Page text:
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What to Do When a Loved One Dies: A Checklist

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What do you do when someone you love dies? Many of us have no idea what first steps we should take after the death of a love one. Who do you call, what needs to be done, where do you begin?

What to do when someone dies

Get Legal Certification of Death

One of the very first things you will need to do is get a legal certification of death. This can be done by a variety of professionals, depending on the situation and location.

State laws vary, but generally a hospice care worker, emergency medical technician (EMT), registered nurse (RN or APRN), physician, coroner, or medical examiner can pronounce death.

Once the death is pronounced, you can work with the medical professional or the funeral director to obtain the actual death certificate.

Note that you will want at least 10-15 copies of the death certificate. Many institutions will require a copy to properly handle the decedent’s accounts. These range from various government agencies like the IRS and Social Security to credit card and insurance companies.

People to Notify

There are also many people you will want to notify. Here is a brief list.

  • Immediate family members. Ask them to contact others.
  • Close friends. Ask them to contact others, if you would like them to do so.
  • Minister, pastor, or priest.
  • Employer and other business associates. Ask them to cancel appointments.
  • Ask someone to look after the decedent’s home and/or pets.
  • Ask someone to look after the house, to prevent theft.

Contact the Funeral Home

Call the funeral home, mortuary, or medical school about transporting the body. You will need to decide on which funeral home to use. Soon after you will want to decide, or find out what the decedent chose, for final disposition. This means whether the body will be buried or cremated.

Arrange the Funeral

Contact the people who will help you arrange the service. This can include religious leaders, family members, and vendors for flowers, funeral programs, caskets, or cremation urns.

Schedule an Obituary

Notify the local newspaper of the death and include information in the obituary on location of service, donations, flowers, etc.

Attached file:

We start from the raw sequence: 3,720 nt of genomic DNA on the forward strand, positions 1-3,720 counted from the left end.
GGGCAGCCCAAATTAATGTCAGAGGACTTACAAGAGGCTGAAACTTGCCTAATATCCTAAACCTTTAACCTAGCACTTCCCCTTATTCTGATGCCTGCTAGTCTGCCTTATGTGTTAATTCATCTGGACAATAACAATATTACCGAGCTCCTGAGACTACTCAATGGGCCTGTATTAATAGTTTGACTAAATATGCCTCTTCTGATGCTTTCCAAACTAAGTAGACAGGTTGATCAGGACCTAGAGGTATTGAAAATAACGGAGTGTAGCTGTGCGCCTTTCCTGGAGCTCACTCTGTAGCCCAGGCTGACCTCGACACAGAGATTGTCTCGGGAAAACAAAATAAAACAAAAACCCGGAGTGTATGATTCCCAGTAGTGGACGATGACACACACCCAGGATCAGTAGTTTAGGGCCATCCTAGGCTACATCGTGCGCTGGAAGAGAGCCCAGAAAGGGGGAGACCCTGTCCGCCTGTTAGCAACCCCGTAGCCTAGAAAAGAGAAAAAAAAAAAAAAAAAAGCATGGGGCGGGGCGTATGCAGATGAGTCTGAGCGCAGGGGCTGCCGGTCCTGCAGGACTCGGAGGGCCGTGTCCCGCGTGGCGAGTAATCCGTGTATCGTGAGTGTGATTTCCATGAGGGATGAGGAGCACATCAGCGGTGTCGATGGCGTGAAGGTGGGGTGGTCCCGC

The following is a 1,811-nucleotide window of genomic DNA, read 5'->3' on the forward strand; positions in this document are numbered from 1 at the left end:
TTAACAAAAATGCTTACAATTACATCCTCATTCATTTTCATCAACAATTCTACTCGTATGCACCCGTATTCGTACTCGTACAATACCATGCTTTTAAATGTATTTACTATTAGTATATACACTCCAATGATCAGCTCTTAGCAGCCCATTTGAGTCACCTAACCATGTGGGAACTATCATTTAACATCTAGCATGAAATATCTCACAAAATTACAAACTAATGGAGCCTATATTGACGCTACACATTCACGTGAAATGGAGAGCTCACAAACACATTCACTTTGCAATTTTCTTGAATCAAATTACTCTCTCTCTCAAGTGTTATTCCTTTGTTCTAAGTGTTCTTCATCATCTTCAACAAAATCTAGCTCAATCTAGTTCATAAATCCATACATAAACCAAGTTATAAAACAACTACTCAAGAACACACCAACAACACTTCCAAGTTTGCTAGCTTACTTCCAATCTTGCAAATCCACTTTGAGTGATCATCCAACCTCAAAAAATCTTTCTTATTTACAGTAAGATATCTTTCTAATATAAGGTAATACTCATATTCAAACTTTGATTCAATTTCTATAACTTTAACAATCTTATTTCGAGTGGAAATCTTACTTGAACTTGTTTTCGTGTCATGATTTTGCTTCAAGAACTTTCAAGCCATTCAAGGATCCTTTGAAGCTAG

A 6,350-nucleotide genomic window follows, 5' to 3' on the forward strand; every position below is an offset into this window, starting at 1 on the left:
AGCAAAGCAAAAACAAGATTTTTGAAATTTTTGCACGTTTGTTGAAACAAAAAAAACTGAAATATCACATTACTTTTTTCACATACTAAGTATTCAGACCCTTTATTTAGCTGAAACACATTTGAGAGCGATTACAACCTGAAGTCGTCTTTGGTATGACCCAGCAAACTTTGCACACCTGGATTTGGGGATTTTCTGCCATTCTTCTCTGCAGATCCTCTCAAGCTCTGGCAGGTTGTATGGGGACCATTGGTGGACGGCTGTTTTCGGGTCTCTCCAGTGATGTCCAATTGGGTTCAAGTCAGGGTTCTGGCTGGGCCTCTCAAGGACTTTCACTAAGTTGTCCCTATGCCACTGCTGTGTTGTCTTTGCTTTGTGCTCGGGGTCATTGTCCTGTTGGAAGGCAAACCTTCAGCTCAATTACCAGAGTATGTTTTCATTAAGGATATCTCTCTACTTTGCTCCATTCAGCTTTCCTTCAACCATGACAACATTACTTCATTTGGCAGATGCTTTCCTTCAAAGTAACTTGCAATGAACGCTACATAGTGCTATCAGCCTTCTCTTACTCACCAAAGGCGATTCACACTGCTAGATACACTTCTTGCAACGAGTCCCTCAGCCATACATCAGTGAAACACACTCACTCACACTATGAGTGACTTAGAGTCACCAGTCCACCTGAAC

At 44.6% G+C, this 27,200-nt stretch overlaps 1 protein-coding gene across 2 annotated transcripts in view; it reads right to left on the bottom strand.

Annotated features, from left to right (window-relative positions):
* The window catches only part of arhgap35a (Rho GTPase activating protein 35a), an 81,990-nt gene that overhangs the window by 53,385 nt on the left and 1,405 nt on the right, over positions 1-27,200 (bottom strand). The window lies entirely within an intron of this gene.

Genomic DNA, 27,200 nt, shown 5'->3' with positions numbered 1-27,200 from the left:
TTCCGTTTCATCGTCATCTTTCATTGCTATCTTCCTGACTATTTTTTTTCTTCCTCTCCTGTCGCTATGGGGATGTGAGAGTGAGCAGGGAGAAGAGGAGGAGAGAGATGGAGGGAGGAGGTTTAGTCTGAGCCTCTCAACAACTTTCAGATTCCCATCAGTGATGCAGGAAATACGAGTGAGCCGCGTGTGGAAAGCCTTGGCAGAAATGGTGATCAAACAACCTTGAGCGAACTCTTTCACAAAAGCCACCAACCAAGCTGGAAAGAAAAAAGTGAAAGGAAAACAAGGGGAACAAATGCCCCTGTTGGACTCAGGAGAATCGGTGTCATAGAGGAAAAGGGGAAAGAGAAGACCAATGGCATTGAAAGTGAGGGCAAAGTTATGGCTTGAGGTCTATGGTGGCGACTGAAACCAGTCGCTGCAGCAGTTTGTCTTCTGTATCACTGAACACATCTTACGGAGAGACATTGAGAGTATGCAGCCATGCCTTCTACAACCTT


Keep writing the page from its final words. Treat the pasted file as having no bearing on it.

Begin Settling the Estate

Immediately after a death is not the appropriate time to settle the estate. However, the funeral home needs to get paid, bills are still due, and you want to make sure that everything is in order. At the very least, contact the lawyer and executor of the estate to get the process started.

Other Matters to Resolve

You will also need to contact many of the following organizations and service providers.

  • Social Security office
  • Life insurance company
  • Civil service or Veterans organizations regarding funeral or death benefits
  • Department of Motor Vehicles (DMV) to cancel driver’s license – this helps prevent identity theft
  • Volunteer organizations, fraternities, or any other commitments
  • Credit card companies and credit reporting agencies
  • Subscriptions and automatic bill payments

See this article for a list of accounts to cancel when someone dies.

Printable Checklist for What to Do When a Loved One Dies

You can use our downloadable, printable checklist (available here), or build your own list based on these important tasks.

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What to do when someone you love dies - a checklist

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2 thoughts on “What to Do When a Loved One Dies: A Checklist

  1. Thank you for the helpful checklist of what to do if someone was to die. I have never had someone close to me die, and I have been wondering what to do if they were to die. That is good to know that I should call the funeral home, mortuary, or medical school about transporting the body, then decide whether they will be buried or cremated. That is a lot to do. I hope that I can do everything right, if the time comes.

  2. If the deceased is listed as primary on a a credit card and spouse is just authorized user, that card will be cancelled immediately. The spouse can reapply but it will take days. It is VERY important that one has at least one credit card in their name only. I learned the hard way and was shocked when all credit cards cancelled without notice to me. Young women today probably will establish their own credit but older women used “authorized user” back in the 60’s and never changed it,

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